The problem is that HM Revenue & Customs runs ‘probity checks’ on people nominated for honours, and Becks’s probity didn’t pass muster. Apparently Becks shelters some of his money in avoidance schemes, than which no worse crime exists.

On finding out that his knighthood had been red-flagged yet again, Becks reacted furiously, firing off a series of synechdoches – without, at a wild guess, realising that’s what they were.

The honours committee, he fumed in some leaked e-mails, are “a bunch of unappreciative c***s”. He then lamentably dispensed with a comma in expressing his disdain for a lesser honour: “Unless it’s a knighthood f*** off!”

Now I don’t mean to pry into David’s tax affairs, and nor do I know whether the venerable members of that committee deserve such unflattering designations. Moreover, I deplore the present vulgarisation of the honours system making it possible for a footballer who hasn’t won anything with England even to be considered for a knighthood.

However, in this case I’m prepared to overlook all such considerations, along with my detestation of body art, to stick up for Becks – and for all other tax avoiders out there, including Donald Trump.

At the government’s ad nauseam instigation we’ve lost the distinction between tax avoidance and tax evasion. Yet it’s valid: evasion is criminal, avoidance is clever.

I may think that the fortune David’s right foot has earned is obscene, but the money is his, not the government’s. If he chooses to invest it in ways that reduce his tax exposure, more power to him, provided he hasn’t done anything illegal.

One can understand the taxman’s rage, though: clever investments rob the state not only of money but, more frustrating, power. By extorting people’s money, the state increases its control over their lives, which has become the principal desideratum of modern statehood. This, I must confess, I detest even more than tattoos.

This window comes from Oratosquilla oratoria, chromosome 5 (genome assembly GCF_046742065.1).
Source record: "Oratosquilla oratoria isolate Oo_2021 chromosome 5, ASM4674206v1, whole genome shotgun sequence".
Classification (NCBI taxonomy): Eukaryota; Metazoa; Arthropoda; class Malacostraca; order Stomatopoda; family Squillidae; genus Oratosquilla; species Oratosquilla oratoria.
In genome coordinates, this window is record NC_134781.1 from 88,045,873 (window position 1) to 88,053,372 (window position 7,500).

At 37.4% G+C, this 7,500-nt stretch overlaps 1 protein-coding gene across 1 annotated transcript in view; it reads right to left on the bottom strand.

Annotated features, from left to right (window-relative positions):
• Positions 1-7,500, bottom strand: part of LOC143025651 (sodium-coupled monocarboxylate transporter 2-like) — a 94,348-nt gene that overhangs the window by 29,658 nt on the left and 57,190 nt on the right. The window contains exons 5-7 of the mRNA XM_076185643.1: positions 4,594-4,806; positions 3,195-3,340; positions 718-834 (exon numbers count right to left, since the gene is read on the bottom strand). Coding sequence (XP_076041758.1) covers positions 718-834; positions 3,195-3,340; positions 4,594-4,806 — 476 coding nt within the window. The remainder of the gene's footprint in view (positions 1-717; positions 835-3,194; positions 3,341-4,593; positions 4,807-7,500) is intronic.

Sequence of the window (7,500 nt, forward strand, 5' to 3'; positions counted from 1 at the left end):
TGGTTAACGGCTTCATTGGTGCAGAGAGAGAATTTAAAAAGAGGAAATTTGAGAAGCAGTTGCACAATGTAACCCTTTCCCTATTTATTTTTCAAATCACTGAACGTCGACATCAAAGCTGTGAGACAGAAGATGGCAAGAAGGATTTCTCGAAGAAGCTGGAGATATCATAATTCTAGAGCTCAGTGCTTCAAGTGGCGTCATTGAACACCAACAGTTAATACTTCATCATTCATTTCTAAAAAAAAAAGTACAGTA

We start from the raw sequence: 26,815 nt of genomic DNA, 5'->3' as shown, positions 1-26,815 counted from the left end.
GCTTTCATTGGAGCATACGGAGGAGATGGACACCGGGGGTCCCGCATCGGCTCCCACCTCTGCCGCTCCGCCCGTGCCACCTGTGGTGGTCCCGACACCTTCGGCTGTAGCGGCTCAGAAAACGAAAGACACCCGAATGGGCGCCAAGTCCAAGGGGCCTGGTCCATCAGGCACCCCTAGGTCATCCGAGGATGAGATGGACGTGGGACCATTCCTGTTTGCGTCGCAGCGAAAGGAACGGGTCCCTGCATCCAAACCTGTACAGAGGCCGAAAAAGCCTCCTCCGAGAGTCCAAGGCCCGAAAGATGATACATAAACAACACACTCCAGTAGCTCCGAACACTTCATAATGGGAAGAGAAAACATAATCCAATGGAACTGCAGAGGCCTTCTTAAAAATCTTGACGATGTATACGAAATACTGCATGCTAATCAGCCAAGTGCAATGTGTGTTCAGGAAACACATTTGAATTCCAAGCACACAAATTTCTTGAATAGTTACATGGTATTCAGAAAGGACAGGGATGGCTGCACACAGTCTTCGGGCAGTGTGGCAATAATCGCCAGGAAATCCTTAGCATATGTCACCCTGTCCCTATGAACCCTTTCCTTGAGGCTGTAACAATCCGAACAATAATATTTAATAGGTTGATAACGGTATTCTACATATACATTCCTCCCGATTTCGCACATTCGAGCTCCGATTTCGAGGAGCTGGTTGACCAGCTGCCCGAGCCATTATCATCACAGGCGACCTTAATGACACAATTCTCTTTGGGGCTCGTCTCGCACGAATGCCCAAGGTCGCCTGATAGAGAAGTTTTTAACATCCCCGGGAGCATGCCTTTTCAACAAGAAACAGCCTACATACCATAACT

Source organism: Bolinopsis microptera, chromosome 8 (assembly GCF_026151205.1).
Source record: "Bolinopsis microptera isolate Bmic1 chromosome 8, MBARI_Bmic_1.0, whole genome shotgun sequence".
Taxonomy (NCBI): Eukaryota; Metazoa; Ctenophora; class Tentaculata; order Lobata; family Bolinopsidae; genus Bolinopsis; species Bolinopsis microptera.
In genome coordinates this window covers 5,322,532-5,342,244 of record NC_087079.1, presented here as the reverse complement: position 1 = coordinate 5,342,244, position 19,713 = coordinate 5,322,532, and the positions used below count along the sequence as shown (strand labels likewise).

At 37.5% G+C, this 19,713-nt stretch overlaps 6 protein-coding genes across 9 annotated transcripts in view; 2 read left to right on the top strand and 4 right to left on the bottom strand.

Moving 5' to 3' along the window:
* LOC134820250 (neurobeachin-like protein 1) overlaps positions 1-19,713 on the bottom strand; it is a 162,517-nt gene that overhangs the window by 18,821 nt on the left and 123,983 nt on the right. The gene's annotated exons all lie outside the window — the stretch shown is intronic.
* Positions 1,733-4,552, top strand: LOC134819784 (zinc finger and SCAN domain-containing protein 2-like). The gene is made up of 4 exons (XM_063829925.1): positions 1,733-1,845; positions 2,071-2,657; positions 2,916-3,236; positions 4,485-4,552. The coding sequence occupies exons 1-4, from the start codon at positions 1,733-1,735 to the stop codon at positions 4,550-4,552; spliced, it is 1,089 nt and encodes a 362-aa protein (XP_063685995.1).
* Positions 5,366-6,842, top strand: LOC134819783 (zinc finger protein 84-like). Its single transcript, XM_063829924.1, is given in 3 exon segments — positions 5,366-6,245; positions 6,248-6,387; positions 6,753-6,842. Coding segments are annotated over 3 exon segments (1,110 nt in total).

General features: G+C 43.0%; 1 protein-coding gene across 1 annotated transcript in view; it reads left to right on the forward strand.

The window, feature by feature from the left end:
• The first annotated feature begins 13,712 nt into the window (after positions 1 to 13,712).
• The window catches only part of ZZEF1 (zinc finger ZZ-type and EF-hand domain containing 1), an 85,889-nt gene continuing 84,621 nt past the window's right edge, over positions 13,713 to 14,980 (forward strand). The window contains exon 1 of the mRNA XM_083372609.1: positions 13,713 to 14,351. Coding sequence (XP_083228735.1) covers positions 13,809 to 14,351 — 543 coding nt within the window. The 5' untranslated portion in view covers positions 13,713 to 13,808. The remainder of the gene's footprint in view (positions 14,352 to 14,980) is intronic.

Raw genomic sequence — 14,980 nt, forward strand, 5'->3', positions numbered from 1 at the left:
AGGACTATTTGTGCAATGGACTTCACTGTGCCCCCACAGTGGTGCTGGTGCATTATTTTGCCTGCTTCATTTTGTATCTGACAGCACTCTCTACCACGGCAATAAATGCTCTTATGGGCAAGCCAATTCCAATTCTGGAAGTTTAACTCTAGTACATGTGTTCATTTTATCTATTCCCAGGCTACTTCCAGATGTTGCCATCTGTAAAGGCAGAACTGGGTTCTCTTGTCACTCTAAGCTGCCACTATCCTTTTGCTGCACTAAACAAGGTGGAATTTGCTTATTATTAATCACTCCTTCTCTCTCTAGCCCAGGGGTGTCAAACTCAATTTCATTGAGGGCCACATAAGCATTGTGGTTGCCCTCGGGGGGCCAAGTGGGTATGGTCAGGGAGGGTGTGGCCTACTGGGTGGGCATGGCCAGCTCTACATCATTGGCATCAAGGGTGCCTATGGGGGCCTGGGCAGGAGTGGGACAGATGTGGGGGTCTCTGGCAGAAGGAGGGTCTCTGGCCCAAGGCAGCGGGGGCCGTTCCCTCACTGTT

One wonders how Becks’s creative use of English has affected his future chances of a knighthood. The c***s would have to display oodles of Christian forgiveness to overlook his justified opinion of them.

3 thoughts on “Bent like Beckham?”

  1. Hello AB,

    My friend Walter’s late father was a locallay renown medical doctor here in Northeast Pennsylvania and he had an interesting insight with regard to tattoos.
    He said that people with tattoos are saving the rest of us a tremendous amount of time.
    Asked to expound he replied, “John, you don’t have to spend any time, any emotion, any money, or any aggravation to know, right off the bat, how fucked up they are. Walk past them like you would a three-legged horse at the livery stable.”
    The good doctor also liked an after-rounds Chivas Regal or two- as his anachronistic simile would suggest.

    Hope all is well with you.
    Keep up the good work.

  2. Alexander knows well [?] the immense tattoo talent of the Russian Thieves in Law? For those not aware of the phenomenon just Google Russian Thieves in law tattoo under images.